The second explanation is that the global oil market has not re-balanced completely and that there is a small pocket of glut capable of taking care of outages in Venezuela and elsewhere, something I have been saying for quite a while. This means that Saudi Arabia’s decision (under intense pressure from President Trump to save his neck in the November Congressional elections) and Russia’s to add 650,000 b/d three weeks ago to keep prices down was a serious error. President Trump’s republican party lost control of the US House of Representatives and the 650,000 b/d added to the market have enhanced whatever glut existed in the market. Liby’a s production surge to more than 1 mbd has also added to the glut.

    Saudi Arabia and Russia need not explore a production cut on behalf of OPEC+. It would be far more advisable to withdraw from the market the 650,000 b/d they added three months ago.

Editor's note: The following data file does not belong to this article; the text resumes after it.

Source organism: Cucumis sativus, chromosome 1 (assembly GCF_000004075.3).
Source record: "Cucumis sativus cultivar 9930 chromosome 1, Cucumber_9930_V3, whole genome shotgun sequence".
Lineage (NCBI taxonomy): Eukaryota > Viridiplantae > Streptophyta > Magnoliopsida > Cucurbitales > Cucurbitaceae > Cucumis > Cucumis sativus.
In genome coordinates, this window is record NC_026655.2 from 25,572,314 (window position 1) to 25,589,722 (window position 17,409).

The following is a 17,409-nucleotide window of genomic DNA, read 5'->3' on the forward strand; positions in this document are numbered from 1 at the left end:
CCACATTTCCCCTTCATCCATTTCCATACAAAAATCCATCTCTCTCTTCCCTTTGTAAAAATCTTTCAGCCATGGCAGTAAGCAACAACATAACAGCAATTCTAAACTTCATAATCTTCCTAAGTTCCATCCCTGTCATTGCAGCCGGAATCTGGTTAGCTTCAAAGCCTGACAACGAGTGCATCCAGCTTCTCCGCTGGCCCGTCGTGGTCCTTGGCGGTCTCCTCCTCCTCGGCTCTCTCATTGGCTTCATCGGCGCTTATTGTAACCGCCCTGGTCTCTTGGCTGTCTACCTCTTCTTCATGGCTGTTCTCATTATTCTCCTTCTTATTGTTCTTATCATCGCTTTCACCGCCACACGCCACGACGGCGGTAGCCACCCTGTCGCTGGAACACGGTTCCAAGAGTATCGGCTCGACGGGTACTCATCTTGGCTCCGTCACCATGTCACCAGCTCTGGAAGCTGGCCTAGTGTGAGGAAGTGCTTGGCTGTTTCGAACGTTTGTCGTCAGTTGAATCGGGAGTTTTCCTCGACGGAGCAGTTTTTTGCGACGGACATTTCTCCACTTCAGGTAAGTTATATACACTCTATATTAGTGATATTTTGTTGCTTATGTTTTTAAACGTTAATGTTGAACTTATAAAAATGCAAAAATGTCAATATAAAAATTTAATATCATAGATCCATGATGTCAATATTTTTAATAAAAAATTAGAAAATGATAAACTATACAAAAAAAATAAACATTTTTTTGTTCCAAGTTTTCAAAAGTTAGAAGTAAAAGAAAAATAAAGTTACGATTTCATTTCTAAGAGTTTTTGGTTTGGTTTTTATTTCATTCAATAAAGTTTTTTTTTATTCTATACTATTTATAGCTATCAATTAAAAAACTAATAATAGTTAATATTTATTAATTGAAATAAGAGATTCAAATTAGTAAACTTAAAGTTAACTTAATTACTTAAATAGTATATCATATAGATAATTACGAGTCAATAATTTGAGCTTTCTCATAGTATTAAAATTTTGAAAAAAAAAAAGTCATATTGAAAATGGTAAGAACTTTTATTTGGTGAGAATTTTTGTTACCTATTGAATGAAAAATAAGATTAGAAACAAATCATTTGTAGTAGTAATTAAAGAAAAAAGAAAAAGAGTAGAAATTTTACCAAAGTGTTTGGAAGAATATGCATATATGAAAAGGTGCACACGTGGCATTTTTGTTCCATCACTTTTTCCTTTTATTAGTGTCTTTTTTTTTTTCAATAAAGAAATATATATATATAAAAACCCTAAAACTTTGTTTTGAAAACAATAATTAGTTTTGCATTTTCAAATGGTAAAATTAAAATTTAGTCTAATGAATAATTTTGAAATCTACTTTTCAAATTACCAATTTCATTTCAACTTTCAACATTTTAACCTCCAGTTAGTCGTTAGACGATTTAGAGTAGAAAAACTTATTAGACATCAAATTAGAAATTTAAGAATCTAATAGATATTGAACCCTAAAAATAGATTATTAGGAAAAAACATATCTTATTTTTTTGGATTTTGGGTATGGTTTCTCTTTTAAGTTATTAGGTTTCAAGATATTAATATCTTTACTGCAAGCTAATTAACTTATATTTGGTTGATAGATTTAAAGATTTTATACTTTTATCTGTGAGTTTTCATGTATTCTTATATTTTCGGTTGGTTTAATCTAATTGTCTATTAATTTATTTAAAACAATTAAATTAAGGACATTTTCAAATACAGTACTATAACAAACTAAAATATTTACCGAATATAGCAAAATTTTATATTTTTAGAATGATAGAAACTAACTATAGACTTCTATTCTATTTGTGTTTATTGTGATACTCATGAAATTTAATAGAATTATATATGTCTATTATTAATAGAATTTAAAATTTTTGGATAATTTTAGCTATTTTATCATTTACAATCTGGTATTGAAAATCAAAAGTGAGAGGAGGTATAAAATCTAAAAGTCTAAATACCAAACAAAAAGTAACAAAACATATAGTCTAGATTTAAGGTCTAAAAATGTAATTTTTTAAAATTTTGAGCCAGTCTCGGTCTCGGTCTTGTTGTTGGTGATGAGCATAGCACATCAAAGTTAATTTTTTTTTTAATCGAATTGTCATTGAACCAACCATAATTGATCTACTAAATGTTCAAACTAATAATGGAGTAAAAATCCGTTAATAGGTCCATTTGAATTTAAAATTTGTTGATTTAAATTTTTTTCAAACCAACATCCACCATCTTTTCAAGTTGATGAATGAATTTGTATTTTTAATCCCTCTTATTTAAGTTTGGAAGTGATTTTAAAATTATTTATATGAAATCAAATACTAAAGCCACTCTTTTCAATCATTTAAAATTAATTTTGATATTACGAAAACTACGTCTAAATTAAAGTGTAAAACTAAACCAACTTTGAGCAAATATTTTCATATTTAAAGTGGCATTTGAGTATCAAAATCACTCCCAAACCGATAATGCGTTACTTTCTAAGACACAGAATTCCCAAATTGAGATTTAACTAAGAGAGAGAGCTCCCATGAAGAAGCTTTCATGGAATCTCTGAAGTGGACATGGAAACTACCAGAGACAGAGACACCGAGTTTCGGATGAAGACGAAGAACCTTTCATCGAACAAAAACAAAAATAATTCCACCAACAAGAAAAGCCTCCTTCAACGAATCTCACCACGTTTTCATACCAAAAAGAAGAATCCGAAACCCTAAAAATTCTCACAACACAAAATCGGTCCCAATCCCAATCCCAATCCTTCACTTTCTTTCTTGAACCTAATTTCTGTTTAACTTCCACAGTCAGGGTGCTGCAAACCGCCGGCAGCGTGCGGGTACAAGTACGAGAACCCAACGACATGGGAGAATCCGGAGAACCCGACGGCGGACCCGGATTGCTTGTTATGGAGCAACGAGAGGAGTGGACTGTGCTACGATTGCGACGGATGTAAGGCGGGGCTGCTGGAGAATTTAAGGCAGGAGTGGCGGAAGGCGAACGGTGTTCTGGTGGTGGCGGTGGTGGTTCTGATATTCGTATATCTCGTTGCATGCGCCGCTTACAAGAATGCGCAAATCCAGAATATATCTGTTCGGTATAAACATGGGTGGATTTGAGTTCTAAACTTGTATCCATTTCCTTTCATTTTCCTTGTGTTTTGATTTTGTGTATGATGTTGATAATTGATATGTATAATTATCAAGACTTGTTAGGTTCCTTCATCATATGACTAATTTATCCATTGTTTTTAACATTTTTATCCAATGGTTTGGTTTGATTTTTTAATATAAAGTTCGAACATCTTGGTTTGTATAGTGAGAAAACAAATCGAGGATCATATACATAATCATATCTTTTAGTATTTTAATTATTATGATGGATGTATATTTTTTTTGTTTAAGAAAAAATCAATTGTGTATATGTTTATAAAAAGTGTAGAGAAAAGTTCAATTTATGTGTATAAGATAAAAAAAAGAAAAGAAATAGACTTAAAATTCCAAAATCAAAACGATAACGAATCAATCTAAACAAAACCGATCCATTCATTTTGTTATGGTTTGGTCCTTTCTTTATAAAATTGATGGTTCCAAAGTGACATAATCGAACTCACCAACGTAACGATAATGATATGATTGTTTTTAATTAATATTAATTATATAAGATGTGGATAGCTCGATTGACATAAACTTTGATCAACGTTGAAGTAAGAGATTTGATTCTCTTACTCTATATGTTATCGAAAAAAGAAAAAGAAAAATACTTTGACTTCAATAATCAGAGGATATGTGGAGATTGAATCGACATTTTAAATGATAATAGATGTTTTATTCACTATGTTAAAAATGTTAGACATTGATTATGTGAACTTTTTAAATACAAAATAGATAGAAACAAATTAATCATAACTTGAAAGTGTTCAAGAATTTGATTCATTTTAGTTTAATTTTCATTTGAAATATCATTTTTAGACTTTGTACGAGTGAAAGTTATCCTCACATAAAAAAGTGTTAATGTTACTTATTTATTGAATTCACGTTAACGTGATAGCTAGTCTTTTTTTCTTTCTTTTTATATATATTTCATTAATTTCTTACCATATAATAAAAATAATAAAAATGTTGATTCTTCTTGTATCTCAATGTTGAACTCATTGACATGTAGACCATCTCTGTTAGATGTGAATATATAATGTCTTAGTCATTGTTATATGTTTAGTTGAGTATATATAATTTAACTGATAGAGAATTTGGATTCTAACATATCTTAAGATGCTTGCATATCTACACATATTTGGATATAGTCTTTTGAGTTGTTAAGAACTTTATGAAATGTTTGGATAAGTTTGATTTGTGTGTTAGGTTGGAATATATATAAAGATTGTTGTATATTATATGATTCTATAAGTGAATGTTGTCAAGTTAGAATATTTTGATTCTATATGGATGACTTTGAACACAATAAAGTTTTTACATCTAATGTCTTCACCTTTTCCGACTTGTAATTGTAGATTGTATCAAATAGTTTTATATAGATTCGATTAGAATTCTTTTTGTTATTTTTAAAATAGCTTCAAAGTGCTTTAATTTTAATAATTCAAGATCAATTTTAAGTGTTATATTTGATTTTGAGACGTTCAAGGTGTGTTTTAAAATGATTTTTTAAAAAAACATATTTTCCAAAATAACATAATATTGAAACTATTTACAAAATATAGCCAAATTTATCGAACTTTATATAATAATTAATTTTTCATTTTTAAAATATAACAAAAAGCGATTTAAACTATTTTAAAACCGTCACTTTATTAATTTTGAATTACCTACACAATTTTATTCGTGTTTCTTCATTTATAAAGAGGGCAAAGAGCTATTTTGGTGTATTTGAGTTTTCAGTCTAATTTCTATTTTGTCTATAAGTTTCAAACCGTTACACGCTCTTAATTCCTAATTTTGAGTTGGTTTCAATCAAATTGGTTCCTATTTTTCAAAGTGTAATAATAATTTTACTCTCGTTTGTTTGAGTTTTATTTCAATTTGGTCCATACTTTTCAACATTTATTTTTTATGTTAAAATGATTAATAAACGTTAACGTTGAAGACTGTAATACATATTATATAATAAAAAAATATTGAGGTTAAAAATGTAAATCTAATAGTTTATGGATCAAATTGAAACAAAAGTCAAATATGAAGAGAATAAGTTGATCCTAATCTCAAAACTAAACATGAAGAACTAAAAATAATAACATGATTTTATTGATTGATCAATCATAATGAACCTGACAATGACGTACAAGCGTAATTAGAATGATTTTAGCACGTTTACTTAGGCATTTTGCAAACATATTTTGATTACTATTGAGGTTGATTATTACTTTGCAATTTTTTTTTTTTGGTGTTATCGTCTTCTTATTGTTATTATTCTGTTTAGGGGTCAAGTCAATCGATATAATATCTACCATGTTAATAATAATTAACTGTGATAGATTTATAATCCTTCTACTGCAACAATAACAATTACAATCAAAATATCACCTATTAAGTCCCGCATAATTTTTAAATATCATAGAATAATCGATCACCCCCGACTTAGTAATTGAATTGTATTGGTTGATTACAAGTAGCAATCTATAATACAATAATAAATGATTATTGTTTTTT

Claims by the EIA that US oil output hit 11.6 mbd in November are normally discounted by the global oil market along with utterances by the International Energy Agency (IEA). The EIA’s weekly figures are normally 700,000 b/d to 1 mbd higher than the monthly figures. So production figures could have been estimated at 10.6 -10.9 mbd if any. The EIA has always worked on the premise that by the time it published its monthly figures, the global oil market would have forgotten about its exaggerated claims in the weekly figures.

    Still, I am convinced that oil prices will soon recoup their losses and head towards $80-$85 a barrel before the end of the year buoyed by robust fundamentals of the global oil market and also surging Chinese oil imports. It looks to me like the calm before the storm.

    Dr Mamdouh G Salameh
    International Oil Economist
    Visiting Professor of Energy Economics at ESCP Europe Business School, London